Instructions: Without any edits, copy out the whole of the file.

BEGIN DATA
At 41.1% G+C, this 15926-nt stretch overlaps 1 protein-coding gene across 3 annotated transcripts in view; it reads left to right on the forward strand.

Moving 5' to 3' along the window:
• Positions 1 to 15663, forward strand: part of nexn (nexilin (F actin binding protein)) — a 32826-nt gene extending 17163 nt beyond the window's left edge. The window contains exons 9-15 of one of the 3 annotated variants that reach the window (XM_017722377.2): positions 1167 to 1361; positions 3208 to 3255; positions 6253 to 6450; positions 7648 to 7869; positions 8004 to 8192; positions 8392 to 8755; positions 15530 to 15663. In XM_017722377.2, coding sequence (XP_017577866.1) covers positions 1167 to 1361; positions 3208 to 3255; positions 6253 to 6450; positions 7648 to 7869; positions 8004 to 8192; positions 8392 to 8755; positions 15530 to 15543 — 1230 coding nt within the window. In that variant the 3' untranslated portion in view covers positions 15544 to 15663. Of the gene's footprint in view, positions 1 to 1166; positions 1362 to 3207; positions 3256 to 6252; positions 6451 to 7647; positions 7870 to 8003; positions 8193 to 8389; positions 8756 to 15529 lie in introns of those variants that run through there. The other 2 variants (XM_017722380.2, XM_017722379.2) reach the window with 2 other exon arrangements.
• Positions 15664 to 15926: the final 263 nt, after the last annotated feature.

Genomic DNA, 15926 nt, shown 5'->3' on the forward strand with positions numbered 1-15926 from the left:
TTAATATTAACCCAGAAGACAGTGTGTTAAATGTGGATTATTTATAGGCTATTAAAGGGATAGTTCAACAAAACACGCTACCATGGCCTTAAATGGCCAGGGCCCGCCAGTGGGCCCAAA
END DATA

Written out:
At 41.1% G+C, this 15926-nt stretch overlaps 1 protein-coding gene across 3 annotated transcripts in view; it reads left to right on the forward strand.

Moving 5' to 3' along the window:
• Positions 1 to 15663, forward strand: part of nexn (nexilin (F actin binding protein)) — a 32826-nt gene extending 17163 nt beyond the window's left edge. The window contains exons 9-15 of one of the 3 annotated variants that reach the window (XM_017722377.2): positions 1167 to 1361; positions 3208 to 3255; positions 6253 to 6450; positions 7648 to 7869; positions 8004 to 8192; positions 8392 to 8755; positions 15530 to 15663. In XM_017722377.2, coding sequence (XP_017577866.1) covers positions 1167 to 1361; positions 3208 to 3255; positions 6253 to 6450; positions 7648 to 7869; positions 8004 to 8192; positions 8392 to 8755; positions 15530 to 15543 — 1230 coding nt within the window. In that variant the 3' untranslated portion in view covers positions 15544 to 15663. Of the gene's footprint in view, positions 1 to 1166; positions 1362 to 3207; positions 3256 to 6252; positions 6451 to 7647; positions 7870 to 8003; positions 8193 to 8389; positions 8756 to 15529 lie in introns of those variants that run through there. The other 2 variants (XM_017722380.2, XM_017722379.2) reach the window with 2 other exon arrangements.
• Positions 15664 to 15926: the final 263 nt, after the last annotated feature.

Genomic DNA, 15926 nt, shown 5'->3' on the forward strand with positions numbered 1-15926 from the left:
TTAATATTAACCCAGAAGACAGTGTGTTAAATGTGGATTATTTATAGGCTATTAAAGGGATAGTTCAACAAAACACGCTACCATGGCCTTAAATGGCCAGGGCCCGCCAGTGGGCCCAAA